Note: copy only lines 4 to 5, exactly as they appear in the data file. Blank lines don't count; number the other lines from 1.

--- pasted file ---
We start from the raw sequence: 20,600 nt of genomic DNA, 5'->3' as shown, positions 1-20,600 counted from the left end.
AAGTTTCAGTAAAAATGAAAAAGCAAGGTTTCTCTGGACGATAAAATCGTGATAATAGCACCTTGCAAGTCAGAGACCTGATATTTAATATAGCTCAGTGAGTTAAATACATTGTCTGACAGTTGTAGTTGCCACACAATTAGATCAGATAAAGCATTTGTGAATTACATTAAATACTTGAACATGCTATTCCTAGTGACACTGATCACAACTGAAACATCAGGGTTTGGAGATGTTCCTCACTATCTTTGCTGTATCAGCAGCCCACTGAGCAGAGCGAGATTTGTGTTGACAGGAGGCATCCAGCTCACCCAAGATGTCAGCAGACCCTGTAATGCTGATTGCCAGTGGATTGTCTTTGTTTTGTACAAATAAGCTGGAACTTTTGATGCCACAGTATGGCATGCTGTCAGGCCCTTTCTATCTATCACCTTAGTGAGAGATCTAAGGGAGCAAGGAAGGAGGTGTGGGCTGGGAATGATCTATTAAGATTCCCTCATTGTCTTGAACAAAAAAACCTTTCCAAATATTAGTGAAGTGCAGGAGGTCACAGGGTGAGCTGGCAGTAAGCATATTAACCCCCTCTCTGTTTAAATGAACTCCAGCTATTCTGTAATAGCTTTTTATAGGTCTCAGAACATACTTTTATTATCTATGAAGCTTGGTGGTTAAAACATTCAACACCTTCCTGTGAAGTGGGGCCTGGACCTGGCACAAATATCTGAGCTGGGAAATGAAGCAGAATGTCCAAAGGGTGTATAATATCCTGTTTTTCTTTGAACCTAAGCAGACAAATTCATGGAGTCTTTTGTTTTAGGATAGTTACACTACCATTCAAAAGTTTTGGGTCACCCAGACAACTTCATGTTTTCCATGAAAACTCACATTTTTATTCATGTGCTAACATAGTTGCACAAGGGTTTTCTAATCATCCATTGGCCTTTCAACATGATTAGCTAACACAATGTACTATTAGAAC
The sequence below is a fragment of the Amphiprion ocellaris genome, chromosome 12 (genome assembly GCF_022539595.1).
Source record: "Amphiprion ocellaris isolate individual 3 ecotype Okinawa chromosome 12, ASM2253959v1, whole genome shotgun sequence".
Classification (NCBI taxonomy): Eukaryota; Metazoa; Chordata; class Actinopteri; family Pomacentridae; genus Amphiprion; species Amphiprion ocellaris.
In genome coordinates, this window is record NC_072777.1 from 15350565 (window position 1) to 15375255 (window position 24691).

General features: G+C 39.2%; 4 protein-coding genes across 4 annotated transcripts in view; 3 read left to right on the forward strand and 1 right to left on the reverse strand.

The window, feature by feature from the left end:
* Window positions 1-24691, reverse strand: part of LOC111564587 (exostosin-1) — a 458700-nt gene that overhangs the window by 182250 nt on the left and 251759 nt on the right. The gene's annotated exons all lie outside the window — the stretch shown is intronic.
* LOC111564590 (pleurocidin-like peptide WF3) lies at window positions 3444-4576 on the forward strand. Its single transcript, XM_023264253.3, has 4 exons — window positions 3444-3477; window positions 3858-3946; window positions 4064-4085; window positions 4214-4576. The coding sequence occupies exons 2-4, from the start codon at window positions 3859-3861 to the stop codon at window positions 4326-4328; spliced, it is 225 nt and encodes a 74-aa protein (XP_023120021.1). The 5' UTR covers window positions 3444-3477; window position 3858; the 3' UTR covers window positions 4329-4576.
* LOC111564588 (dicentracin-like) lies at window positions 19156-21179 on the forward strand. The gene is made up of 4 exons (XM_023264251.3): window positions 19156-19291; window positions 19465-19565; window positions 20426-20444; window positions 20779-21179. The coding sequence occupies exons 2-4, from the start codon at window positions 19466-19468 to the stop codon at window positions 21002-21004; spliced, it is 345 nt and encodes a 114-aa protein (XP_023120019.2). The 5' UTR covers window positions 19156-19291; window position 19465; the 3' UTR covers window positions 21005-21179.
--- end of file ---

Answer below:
Source record: "Amphiprion ocellaris isolate individual 3 ecotype Okinawa chromosome 12, ASM2253959v1, whole genome shotgun sequence".
Classification (NCBI taxonomy): Eukaryota; Metazoa; Chordata; class Actinopteri; family Pomacentridae; genus Amphiprion; species Amphiprion ocellaris.